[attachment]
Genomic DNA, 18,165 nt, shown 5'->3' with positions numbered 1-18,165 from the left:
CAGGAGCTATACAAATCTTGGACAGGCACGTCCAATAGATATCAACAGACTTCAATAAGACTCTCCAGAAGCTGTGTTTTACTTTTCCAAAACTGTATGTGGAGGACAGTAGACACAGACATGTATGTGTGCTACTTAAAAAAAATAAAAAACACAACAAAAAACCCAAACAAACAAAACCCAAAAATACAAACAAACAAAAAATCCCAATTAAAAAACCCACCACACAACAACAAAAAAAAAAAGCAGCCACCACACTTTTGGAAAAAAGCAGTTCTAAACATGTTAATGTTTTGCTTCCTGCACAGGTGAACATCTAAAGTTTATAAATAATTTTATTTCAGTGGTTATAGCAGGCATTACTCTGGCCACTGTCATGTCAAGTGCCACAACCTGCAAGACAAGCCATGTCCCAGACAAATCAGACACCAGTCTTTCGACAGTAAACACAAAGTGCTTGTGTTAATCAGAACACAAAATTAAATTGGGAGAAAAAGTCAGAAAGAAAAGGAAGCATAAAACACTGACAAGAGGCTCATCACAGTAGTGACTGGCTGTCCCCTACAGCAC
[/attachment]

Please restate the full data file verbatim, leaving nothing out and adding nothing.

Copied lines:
Genomic DNA, 18,165 nt, shown 5'->3' with positions numbered 1-18,165 from the left:
CAGGAGCTATACAAATCTTGGACAGGCACGTCCAATAGATATCAACAGACTTCAATAAGACTCTCCAGAAGCTGTGTTTTACTTTTCCAAAACTGTATGTGGAGGACAGTAGACACAGACATGTATGTGTGCTACTTAAAAAAAATAAAAAACACAACAAAAAACCCAAACAAACAAAACCCAAAAATACAAACAAACAAAAAATCCCAATTAAAAAACCCACCACACAACAACAAAAAAAAAAAGCAGCCACCACACTTTTGGAAAAAAGCAGTTCTAAACATGTTAATGTTTTGCTTCCTGCACAGGTGAACATCTAAAGTTTATAAATAATTTTATTTCAGTGGTTATAGCAGGCATTACTCTGGCCACTGTCATGTCAAGTGCCACAACCTGCAAGACAAGCCATGTCCCAGACAAATCAGACACCAGTCTTTCGACAGTAAACACAAAGTGCTTGTGTTAATCAGAACACAAAATTAAATTGGGAGAAAAAGTCAGAAAGAAAAGGAAGCATAAAACACTGACAAGAGGCTCATCACAGTAGTGACTGGCTGTCCCCTACAGCAC